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Posts Tagged ‘Oleanna’

My response to this new David Mamet piece is probably affected by having seen Chimerica, a stunning new play, the night before. It’s also the second American play in six days (Disgraced at the Bush is the other) which felt cold & cynical and made me feel more than a bit manipulated.

If you like lawyers before you see this, you probably won’t after. I didn’t, so it confirmed all my prejudices. Money grabbing bastards with few principles for whom truth and justice are barely relevant.

White billionaire Charles Strickland may or may not have raped a black girl in a hotel room. He leaves one lawyer and asks another to take on his case. The two partners – one white, one black – and their young black trainee Susan debate the case, its merits, possible outcomes and whether they should take it on. It’s an interesting debate but to me it seems more about the flaws of the legal system than racism. Right and wrong don’t figure as much as what will and won’t work and truth seems irrelevant.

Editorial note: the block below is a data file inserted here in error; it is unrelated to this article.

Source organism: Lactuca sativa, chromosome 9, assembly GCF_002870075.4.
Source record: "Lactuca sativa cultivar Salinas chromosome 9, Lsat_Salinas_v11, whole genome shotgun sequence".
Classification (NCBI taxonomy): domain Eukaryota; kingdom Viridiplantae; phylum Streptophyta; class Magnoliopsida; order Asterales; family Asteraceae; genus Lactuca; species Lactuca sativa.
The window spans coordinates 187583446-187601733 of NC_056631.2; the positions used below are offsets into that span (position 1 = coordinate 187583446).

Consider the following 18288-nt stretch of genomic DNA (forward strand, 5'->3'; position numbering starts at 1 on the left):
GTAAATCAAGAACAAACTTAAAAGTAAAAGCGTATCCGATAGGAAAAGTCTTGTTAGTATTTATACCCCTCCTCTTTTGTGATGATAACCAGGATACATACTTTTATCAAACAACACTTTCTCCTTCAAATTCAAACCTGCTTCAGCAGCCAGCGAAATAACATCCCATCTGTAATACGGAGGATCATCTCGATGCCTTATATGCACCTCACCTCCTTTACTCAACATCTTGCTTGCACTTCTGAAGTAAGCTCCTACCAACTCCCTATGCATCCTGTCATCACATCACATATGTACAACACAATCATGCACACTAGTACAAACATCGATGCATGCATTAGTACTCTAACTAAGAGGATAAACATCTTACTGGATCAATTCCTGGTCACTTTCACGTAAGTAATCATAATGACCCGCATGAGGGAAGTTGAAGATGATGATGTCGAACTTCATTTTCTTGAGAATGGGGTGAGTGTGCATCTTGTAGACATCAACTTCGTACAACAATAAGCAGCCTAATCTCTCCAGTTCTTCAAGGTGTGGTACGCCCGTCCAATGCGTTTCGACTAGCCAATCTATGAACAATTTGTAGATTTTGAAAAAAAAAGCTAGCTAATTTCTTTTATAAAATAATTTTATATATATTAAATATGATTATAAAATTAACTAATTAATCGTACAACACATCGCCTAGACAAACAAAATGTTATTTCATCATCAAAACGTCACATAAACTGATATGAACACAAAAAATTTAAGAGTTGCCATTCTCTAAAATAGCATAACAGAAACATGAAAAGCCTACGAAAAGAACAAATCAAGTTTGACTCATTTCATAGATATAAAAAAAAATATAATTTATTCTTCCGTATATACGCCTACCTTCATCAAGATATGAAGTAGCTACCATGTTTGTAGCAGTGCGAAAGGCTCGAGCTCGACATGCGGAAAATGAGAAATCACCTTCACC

Tim Shorthall’s giant wood-panelled book-lined office is superb and the performances are all excellent (particularly Jasper Britton, for whom this is a career high in my view). I engaged with the debate at an intellectual level but unlike Oleanna, the Mamet play I feel its closest to, I didn’t really care about anyone and it didn’t ignite a passion in me, which plays like this usually do.

It’s clever and balanced, but without warmth and too cool and clinical for my liking.

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